How to deal with adolescent pregnancy issues?

Dr. Purushothaman
November 29, 2013

teenage pregnancy

You are reading the newspaper and came across the story of a teenage boy becoming the world's youngest father at fourteen and the girl in question is fifteen and happens to be his neighbor. The news has made you sit up and contemplate talking to your girl about puberty, sex, pregnancy, abortion, AIDS, sexually transmitted disease and all other things related to it.

There is so much of information that you feel you need to tell your daughter but are unsure where to start and how she will react. You don't want to scare her with an information overload.

So when is the right time to inform your angel about her first steps into womanhood and how what is the right approach? Most girls attain puberty around eleven to twelve years of age and some even earlier at nine. So the best age to start with important details about puberty should be eight years.

Most children get their first sex education from school but they still have a number of questions that they probably feel shy to ask in front of their class and it is time you stepped in and cleared all their doubts.

Most children when they are young tend to tell all that happened in their classroom and when your daughter mentions about her first sex education class you will need to approach it in a mature way. Parents usually panic and end up telling the bees and honey story to the child which will only make them more curious and they might end up getting information from all the wrong sources.

You will need to sit with your daughter and explain to her the changes that will take place in her body due to puberty. Let her know about periods and the number of days they last, how she will start developing breasts and also inform her about pubic hair and hair in the armpit region. You need to make her understand that these are normal aspects of growing up and that she should not panic regarding the changes in her body.

Most teens get very inquisitive and tend to ask a lot of questions. Don't try to avoid a question and answer truthfully.

If your teen is in the 13-15 age groups you can also take her on her first visit to the gynecologist. This will help her gain valuable insight about menstruation, reproduction, sexually transmitted diseases and contraception.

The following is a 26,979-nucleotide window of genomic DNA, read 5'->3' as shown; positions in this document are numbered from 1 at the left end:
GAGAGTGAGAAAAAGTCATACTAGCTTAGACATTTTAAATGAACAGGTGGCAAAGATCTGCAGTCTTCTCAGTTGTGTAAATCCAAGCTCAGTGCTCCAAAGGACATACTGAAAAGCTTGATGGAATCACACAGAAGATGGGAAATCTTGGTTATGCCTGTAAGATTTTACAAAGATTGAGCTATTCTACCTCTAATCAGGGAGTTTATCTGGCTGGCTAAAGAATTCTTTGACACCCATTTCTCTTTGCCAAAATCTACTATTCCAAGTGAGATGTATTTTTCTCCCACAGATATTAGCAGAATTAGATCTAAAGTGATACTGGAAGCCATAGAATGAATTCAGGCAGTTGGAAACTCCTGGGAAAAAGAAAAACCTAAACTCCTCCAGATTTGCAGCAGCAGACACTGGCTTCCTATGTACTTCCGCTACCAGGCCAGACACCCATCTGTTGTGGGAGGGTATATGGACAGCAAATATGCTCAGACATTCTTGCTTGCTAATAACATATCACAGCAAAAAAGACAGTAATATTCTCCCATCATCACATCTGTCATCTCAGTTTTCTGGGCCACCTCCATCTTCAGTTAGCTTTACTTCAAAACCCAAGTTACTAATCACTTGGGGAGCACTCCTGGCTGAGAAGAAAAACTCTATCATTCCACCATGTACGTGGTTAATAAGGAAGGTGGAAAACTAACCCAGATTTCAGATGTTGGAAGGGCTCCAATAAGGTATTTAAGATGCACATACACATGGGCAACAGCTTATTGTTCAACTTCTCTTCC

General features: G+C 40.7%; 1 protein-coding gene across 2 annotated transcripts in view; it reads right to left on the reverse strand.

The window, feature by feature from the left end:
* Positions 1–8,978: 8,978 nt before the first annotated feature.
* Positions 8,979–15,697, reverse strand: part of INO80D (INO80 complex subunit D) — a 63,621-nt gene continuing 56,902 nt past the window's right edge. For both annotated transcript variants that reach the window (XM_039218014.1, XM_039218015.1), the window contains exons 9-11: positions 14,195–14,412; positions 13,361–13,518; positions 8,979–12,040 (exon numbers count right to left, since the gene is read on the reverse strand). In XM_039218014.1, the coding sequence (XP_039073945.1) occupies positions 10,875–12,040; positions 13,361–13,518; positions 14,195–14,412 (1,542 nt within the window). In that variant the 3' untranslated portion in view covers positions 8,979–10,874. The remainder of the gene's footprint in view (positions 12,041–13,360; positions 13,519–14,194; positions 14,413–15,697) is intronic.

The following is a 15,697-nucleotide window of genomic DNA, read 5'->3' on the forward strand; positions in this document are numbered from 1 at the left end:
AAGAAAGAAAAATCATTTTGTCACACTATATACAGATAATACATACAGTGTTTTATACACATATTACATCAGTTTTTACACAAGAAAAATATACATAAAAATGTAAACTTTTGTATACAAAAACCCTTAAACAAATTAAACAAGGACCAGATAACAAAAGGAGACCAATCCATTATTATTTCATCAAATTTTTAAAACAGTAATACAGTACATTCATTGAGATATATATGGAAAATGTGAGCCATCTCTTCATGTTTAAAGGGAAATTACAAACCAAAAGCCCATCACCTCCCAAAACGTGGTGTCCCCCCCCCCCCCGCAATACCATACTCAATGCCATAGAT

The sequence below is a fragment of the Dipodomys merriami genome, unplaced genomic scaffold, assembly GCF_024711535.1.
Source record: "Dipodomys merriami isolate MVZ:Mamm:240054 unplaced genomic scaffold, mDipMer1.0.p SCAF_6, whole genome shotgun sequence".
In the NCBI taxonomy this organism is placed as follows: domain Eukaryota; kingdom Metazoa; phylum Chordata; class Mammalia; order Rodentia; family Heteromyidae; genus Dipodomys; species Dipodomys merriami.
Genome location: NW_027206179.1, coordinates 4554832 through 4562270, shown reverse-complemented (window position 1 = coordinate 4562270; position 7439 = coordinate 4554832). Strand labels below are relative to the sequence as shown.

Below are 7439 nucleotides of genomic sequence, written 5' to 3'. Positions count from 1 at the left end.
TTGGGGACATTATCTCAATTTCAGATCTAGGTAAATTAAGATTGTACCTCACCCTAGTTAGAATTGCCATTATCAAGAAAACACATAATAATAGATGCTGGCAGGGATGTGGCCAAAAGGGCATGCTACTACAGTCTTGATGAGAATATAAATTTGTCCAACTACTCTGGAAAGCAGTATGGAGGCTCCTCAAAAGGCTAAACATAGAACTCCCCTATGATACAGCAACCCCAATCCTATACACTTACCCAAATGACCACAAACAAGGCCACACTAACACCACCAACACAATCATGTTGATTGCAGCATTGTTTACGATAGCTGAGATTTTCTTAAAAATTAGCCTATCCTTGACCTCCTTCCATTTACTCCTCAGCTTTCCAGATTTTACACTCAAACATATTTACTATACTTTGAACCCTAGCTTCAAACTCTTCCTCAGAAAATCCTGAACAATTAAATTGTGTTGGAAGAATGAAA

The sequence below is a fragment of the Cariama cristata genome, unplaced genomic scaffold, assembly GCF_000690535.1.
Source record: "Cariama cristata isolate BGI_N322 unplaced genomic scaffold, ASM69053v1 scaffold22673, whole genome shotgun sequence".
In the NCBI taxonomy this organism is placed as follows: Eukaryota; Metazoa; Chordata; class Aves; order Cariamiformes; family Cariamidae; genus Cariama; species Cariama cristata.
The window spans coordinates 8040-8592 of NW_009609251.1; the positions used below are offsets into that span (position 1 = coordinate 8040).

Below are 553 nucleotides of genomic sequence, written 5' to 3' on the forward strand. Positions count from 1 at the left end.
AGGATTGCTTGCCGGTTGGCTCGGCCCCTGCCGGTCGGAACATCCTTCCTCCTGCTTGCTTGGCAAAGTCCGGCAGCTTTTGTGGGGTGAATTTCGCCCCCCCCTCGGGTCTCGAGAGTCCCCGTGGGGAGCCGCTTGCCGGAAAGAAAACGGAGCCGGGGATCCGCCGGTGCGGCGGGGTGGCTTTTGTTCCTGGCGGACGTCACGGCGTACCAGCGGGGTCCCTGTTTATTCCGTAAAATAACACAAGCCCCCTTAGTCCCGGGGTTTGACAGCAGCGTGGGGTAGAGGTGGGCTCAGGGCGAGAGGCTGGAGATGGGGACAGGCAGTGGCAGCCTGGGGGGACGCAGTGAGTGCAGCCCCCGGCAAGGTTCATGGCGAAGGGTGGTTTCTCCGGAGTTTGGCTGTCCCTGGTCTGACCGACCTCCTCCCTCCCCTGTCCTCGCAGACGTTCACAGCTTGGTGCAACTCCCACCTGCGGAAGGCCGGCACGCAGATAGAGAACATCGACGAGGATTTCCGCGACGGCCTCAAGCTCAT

As a parent of a teenage daughter there could be certain days during the month that she gets very moody and irritable and this change could be due to premenstrual syndrome. You can help her come to terms with her mood swings by being supportive and loving during those days.

One thing that most parents of teenage daughters are scared about is adolescent pregnancy. Now how does one talk about sex and are there any signs to know that your teen could be indulging in unprotected sex. Most teens develop an interest in the opposite sex and this is a natural phenomenon but the trouble starts when this attraction turn physical.

We live in an era where teenage sex, date rape, AIDS and adolescent pregnancy are considered quite common. As parents how does one educate and warn about the consequences of reckless and unprotected sex? What are the signs that the teen is sexually active?

If you suddenly find your daughter becoming very secretive about her friends and in particular boys then you need to keep your antenna up. You will need to look for evidences like condoms or birth control pills or any sort of medication to cure a sexually transmitted disease in her room or purse. If you do find any of these items do not panic or lose temper. You will need to approach this situation in a calm manner. First you will need to explain to your child that sex is a beautiful emotion used to express love between a man and a woman but there can be disastrous consequences if it is indulged in during your teen years.

Next you will need to explain the pitfalls of teenage pregnancy. You will need to explain to her that adolescent pregnancy is unsafe both for the mother to be and the child as the teens body is not fully equipped to carry it for the full term. Apart from the physical problem there could also be a lot of mental distress. The maturity needed to fulfill the role of a mother is lacking and this could lead to taking more responsibility for which the teen is not adequately prepared.

As a parent gain the confidence of your daughter and try explaining things in a simple but direct way. Tell her all the dangers of unprotected sex and the consequences of an adolescent pregnancy. Most teens don't realize the consequences of their actions and as parents it is our duty to help them understand their responsibilities and fulfill their dreams.

In the book "Solving Teenage Problems" various tips to deal with teenage pregnancy problems have been provided. The book also provides various communication models to have difficult discussions with teenagers, so that you can structure your conversation to achieve optimal results.

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